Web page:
While the tension between the half-sisters is portrayed as a blend of regret, betrayal, anger, and mourning, more surprising are moments in the book when their voices blend, united by their dispossession at the hand of Jefferson. In “Martha and Sally Chant,” their voices are undifferentiated, both addressing Thomas Jefferson: “this nation’s acquisition, his release / become increase: her children // his slaves, / his caprice, / his possession // the U – S / and us.” Married women and black slaves shared aspects of legal dispossession under antebellum American law, including the denial of voting rights and the inability to own property. Nonetheless, collaboration between abolitionists and the women’s suffrage movement was often fraught. Stowe may be one interesting counter-example. The Ghosts of Monticello, too, gestures toward a utopic space in which Martha Wayles and Sally Hemings find terms for political solidarity, if only in death, “Our truths / unhitched from the wagon // of time.”
Sally Hemings’s biography is remarkable. In her adolescence, she lived with Jefferson in a mixed-race neighborhood in Paris, where she taught herself French. When she was sixteen, she refused to return to the United States, and only acquiesced once Jefferson promised to free her children. After Jefferson’s death, she lived as a free woman with her children and grandchildren in a house they owned in Charlottesville. Gillespie’s book offers an opportunity to consider and celebrate that life. But at certain moments, formal abstraction obscures the significance of this history, rather than revealing it. The book has a tendency to indulge easy rhyme and repetition. In “Sally Speaks from the Entrance Hall,” Gillespie writes, “all will fall, / these walls call // all walls fall. / all walls will fall.” In “Martha, We Know this Walking,” she writes, “Who is this woman walking? walking? walking? / We know this woman’s walking. We know this woman’s walking. / This woman walking, walking, walking. We know this woman walking.” In the context of a performance, one can imagine this simplistic repetition serving as a kind of backdrop for creative expression; it is hard to know what to do with it on the page.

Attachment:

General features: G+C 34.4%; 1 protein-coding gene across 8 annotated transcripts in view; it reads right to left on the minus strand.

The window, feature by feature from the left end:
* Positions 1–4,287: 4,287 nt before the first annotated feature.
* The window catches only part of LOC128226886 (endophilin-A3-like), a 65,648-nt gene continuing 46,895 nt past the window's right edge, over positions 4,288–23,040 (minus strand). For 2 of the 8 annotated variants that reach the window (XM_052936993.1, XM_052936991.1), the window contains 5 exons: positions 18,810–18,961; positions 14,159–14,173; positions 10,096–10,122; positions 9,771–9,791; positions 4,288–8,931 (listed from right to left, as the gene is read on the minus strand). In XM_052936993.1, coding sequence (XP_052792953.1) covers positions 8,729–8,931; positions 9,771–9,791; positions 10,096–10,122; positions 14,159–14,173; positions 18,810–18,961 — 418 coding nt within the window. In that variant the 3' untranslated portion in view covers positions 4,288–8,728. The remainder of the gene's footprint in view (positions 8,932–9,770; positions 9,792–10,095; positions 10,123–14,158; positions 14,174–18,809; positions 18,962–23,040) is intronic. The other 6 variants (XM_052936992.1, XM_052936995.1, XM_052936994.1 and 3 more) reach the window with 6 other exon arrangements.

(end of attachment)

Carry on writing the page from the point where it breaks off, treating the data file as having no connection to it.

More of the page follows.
The most lucid moments in the book come when it is driven primarily by image and narrative. “Betty Remembering John Wayles: Full Virginia Power” is a spare but rich portrait of the life of Sally Hemings’s parents from the perspective of her mother, Betty. Her morning routine is infused with a complex erotic energy:
When the skillet was hot,
I would empty the lot
into black iron.
The smell aroused him.
Eggs recall the hard
shell of his unvarying
I broke the yolks
and started the grits,
He would go upstairs while
I stirred in honey and pears.
The punctuation is confusing, and the line breaks somewhat arbitrary, but the blend of affection and predation in the language of this simple scene is gripping. As Sally was by Jefferson, Betty was owned by John Wayles. His arousal, then, cannot but contain a sinister element. But there seems to also be care and intimacy in the preparation of this breakfast. Such a textured and ambivalent scene does not come easily, especially when dealing with historical figures with so much freight. But such moments breathe life into our understanding of Thomas Jefferson as a complex and contradictory figure, and of Sally Hemings as a slave who managed to break the yoke.